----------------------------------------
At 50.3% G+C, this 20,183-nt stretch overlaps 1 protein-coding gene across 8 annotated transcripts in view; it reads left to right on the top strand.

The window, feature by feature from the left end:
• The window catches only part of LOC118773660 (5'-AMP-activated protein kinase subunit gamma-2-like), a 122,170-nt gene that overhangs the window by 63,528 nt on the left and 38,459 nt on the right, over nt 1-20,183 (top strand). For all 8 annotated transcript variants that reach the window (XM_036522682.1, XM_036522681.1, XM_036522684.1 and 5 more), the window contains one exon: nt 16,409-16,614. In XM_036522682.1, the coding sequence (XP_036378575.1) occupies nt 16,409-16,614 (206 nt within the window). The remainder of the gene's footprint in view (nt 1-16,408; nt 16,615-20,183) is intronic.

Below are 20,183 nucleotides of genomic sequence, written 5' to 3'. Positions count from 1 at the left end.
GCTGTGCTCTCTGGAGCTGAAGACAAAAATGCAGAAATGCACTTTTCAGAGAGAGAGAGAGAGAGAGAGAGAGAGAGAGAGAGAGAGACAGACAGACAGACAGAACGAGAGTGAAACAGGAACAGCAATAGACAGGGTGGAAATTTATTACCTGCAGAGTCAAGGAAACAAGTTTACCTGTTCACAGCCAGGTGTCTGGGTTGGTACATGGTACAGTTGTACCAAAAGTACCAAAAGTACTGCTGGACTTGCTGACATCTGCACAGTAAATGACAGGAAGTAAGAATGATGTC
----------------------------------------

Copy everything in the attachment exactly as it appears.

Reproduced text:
At 50.3% G+C, this 20,183-nt stretch overlaps 1 protein-coding gene across 8 annotated transcripts in view; it reads left to right on the top strand.

The window, feature by feature from the left end:
• The window catches only part of LOC118773660 (5'-AMP-activated protein kinase subunit gamma-2-like), a 122,170-nt gene that overhangs the window by 63,528 nt on the left and 38,459 nt on the right, over nt 1-20,183 (top strand). For all 8 annotated transcript variants that reach the window (XM_036522682.1, XM_036522681.1, XM_036522684.1 and 5 more), the window contains one exon: nt 16,409-16,614. In XM_036522682.1, the coding sequence (XP_036378575.1) occupies nt 16,409-16,614 (206 nt within the window). The remainder of the gene's footprint in view (nt 1-16,408; nt 16,615-20,183) is intronic.

Below are 20,183 nucleotides of genomic sequence, written 5' to 3'. Positions count from 1 at the left end.
GCTGTGCTCTCTGGAGCTGAAGACAAAAATGCAGAAATGCACTTTTCAGAGAGAGAGAGAGAGAGAGAGAGAGAGAGAGAGAGAGAGACAGACAGACAGACAGAACGAGAGTGAAACAGGAACAGCAATAGACAGGGTGGAAATTTATTACCTGCAGAGTCAAGGAAACAAGTTTACCTGTTCACAGCCAGGTGTCTGGGTTGGTACATGGTACAGTTGTACCAAAAGTACCAAAAGTACTGCTGGACTTGCTGACATCTGCACAGTAAATGACAGGAAGTAAGAATGATGTC